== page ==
Latest Drug War News

GoodShop: You Shop...We Give!

Shop online at and a percentage of each purchase will be donated to our cause! More than 600 top stores are participating!

The Internet Our Website

Global and National Events Calendar

Bottoms Up: Guide to Grassroots Activism

Prisons and Poisons

November Coalition Projects

Get on the Soapbox! with Soap for Change

November Coalition: We Have Issues!

November Coalition Local Scenes

November Coalition Multimedia Archive

The Razor Wire
Bring Back Federal Parole!
November Coalition: Our House

Stories from Behind The WALL

November Coalition: Nora's Blog

September 14, 2009 -- National Law Review (US)

7th Circuit Chief Judge Calls for Loosening of Sentencing Guidelines

By Lynne Marek, National Law Review


Judge Frank Easterbrook urged the U.S. Sentencing Commission on Wednesday to loosen the federal sentencing guidelines so that judges waste less time in precisely determining ranges that may not matter anyway.

In testimony before the commission in Chicago, Easterbrook, chief judge of the 7th U.S. Circuit Court of Appeals, said the commission's "most important current task" is revamping the structure of the guidelines in light of the U.S. Supreme Court decisions that made the guidelines merely advisory.

Now that judges can sentence outside the ranges set by the guideline tables, he said, they shouldn't be spending so much time calculating those ranges in the first place.

Easterbrook had two specific proposals. First, the ranges should be made longer -- currently, a 25 percent spread is allowed between the number of months at the bottom and the number of months at the top of the range. Second, the ranges should overlap with each other more so that the possible prison times in one range overlap more with the possible prison times in the next most lenient and the next harshest ranges.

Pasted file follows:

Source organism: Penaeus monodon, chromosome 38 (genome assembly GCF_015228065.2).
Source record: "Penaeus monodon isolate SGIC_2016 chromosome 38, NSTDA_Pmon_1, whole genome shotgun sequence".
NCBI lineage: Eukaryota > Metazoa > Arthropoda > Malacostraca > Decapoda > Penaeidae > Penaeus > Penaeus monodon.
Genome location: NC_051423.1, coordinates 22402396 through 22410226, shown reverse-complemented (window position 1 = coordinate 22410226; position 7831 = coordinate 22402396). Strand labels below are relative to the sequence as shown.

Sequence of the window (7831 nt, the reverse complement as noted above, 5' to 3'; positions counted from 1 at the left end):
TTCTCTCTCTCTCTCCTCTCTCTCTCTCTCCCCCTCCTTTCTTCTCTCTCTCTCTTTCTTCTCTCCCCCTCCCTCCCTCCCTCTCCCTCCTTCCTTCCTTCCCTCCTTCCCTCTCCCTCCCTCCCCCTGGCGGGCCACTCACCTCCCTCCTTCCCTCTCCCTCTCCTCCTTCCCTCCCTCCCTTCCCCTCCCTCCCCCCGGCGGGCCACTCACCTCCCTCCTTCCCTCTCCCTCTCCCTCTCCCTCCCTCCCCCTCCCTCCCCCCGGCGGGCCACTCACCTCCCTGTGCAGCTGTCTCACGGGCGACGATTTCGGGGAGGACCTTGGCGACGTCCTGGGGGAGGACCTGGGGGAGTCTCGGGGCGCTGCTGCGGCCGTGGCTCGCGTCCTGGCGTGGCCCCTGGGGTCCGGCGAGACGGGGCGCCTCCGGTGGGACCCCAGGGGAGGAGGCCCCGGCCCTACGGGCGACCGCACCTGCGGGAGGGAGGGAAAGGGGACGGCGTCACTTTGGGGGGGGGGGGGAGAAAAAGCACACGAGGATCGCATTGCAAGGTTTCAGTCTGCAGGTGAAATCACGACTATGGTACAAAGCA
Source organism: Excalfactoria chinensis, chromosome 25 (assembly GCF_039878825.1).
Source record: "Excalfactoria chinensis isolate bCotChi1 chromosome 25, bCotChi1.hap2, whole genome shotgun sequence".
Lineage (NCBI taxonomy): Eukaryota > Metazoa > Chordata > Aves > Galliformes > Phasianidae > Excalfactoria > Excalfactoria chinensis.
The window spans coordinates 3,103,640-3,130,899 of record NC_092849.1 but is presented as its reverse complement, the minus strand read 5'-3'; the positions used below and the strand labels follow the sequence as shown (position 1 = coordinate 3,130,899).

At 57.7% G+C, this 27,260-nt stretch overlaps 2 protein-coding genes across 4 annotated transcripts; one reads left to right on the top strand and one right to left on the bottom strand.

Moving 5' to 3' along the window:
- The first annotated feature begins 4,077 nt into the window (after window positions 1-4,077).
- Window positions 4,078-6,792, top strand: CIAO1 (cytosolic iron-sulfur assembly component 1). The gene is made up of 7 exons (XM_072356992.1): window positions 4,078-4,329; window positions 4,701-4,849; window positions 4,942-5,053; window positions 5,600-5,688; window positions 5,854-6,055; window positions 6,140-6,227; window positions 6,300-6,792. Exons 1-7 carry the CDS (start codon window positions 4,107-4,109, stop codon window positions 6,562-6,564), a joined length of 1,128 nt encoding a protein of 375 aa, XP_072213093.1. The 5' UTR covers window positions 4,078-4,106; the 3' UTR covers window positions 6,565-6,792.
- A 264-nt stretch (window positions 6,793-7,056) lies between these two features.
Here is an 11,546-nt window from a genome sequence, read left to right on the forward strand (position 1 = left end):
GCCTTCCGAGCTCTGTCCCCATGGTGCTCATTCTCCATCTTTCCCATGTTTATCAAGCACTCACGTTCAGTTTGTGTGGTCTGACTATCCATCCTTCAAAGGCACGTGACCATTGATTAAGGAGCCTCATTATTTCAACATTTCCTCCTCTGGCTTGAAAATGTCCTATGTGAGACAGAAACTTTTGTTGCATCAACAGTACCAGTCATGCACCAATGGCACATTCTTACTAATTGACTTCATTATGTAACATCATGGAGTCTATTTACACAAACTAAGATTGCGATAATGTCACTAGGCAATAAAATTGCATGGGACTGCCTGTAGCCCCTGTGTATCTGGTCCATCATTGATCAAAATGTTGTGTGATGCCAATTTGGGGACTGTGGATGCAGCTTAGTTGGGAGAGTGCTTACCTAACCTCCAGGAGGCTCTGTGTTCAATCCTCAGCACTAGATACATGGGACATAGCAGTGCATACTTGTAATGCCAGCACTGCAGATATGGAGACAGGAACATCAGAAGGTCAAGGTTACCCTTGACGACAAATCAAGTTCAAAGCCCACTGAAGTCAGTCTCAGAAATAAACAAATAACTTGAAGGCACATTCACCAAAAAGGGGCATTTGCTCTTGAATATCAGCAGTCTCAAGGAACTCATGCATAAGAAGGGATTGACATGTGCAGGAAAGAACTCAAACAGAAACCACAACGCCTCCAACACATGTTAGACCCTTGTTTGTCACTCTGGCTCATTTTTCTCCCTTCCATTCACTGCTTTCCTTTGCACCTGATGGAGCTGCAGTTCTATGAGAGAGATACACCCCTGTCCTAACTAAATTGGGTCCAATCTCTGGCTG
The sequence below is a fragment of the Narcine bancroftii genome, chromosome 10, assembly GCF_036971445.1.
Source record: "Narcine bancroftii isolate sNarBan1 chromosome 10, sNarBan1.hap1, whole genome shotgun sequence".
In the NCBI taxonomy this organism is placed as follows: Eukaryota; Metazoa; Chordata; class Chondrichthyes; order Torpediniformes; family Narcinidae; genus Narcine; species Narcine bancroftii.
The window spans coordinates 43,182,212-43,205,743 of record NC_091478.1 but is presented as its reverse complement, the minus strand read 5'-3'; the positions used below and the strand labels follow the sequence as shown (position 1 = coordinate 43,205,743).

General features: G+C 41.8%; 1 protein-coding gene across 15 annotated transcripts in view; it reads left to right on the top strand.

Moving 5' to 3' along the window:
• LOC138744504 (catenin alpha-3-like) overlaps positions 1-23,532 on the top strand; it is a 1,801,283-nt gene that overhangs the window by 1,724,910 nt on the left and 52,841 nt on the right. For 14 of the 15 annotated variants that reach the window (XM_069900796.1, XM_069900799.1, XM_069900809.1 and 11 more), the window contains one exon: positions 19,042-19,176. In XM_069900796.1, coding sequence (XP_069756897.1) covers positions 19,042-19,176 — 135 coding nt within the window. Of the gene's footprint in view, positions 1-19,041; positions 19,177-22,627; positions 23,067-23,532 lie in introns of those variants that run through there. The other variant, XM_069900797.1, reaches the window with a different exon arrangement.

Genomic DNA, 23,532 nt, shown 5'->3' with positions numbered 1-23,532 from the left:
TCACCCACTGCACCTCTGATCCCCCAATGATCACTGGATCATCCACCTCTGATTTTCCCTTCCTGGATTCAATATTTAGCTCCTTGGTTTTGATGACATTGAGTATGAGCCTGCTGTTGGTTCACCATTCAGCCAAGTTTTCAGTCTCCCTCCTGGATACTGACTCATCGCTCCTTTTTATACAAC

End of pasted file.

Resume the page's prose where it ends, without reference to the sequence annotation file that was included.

"These two changes will reduce the need to make precise findings that do not affect the outcome, and thus save time for both district and appellate judges without sacrificing any of the statutory goals," Easterbrook said.

Even under advisory guidelines, district judges are still required to calculate an appropriate range before using their own discretion in determining a sentence. Likewise, appellate judges must still make sure that the range calculation was done correctly even when a sentence is outside the range.

The sentencing commission is holding regional hearings across the United States to get feedback from judges, prosecutors, probation officers, public-interest lawyers and others on federal sentencing practices 25 years after the enactment of the Sentencing Reform Act, which created the guidelines largely to curtail disparities in sentencing.

The hearings in Chicago follow earlier sessions in New York, Atlanta, and Stanford, Calif., with more to come in Denver next month; Austin, Texas, in November; and Phoenix in January.

Easterbrook is not alone in suggesting changes to the guidelines. Other federal judges who testified last week said some of the sentences were too harsh. Federal prosecutors who testified mainly deferred to a separate Justice Department effort under way to review sentencing policy.

Douglas Berman, a professor at Ohio State University Moritz College of Law who writes a blog on sentencing law and policy, said judges broadly agree that the guidelines should be revamped -- with appellate judges in particular wanting some clarification as to what their roles are in reviewing range calculations.

"Circuit judges are now struggling to figure out what their job is in an advisory guideline system," Berman said. "It's not clear that the checking they're doing serves much of a function."

Indeed, Easterbrook seems a bit annoyed by the exercise of verifying the lower courts' calculations. "It is a make-work prescription," he said.

Back to Dissenting Opinions of Judges

If you have a Dissenting Opinion of a Federal or State Judge, please mail or e-mail a copy to:

November Coalition
282 West Astor
Colville, WA 99114
(509) 684-1550

Working to end drug war injustice

Meet the People Behind The U.S. Sentencing Guidelines

Questions or problems? Contact